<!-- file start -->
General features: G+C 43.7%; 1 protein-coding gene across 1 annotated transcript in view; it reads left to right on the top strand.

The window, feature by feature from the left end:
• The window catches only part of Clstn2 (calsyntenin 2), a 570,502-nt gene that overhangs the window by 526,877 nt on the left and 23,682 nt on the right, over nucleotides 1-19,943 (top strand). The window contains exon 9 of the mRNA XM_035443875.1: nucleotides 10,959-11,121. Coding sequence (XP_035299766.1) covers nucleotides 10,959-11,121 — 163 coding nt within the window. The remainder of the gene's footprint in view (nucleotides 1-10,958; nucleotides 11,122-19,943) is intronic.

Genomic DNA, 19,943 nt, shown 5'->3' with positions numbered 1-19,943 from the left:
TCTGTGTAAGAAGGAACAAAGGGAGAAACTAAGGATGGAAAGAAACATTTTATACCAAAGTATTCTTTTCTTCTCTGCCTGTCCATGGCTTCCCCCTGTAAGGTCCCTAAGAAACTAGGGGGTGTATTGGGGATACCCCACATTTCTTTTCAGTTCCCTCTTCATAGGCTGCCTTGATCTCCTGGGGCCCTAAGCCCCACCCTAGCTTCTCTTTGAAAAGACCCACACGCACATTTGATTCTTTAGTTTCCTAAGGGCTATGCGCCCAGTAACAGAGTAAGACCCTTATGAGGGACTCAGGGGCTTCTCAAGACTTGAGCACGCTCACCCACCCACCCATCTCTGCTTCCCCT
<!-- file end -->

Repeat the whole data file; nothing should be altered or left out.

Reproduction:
General features: G+C 43.7%; 1 protein-coding gene across 1 annotated transcript in view; it reads left to right on the top strand.

The window, feature by feature from the left end:
• The window catches only part of Clstn2 (calsyntenin 2), a 570,502-nt gene that overhangs the window by 526,877 nt on the left and 23,682 nt on the right, over nucleotides 1-19,943 (top strand). The window contains exon 9 of the mRNA XM_035443875.1: nucleotides 10,959-11,121. Coding sequence (XP_035299766.1) covers nucleotides 10,959-11,121 — 163 coding nt within the window. The remainder of the gene's footprint in view (nucleotides 1-10,958; nucleotides 11,122-19,943) is intronic.

Genomic DNA, 19,943 nt, shown 5'->3' with positions numbered 1-19,943 from the left:
TCTGTGTAAGAAGGAACAAAGGGAGAAACTAAGGATGGAAAGAAACATTTTATACCAAAGTATTCTTTTCTTCTCTGCCTGTCCATGGCTTCCCCCTGTAAGGTCCCTAAGAAACTAGGGGGTGTATTGGGGATACCCCACATTTCTTTTCAGTTCCCTCTTCATAGGCTGCCTTGATCTCCTGGGGCCCTAAGCCCCACCCTAGCTTCTCTTTGAAAAGACCCACACGCACATTTGATTCTTTAGTTTCCTAAGGGCTATGCGCCCAGTAACAGAGTAAGACCCTTATGAGGGACTCAGGGGCTTCTCAAGACTTGAGCACGCTCACCCACCCACCCATCTCTGCTTCCCCT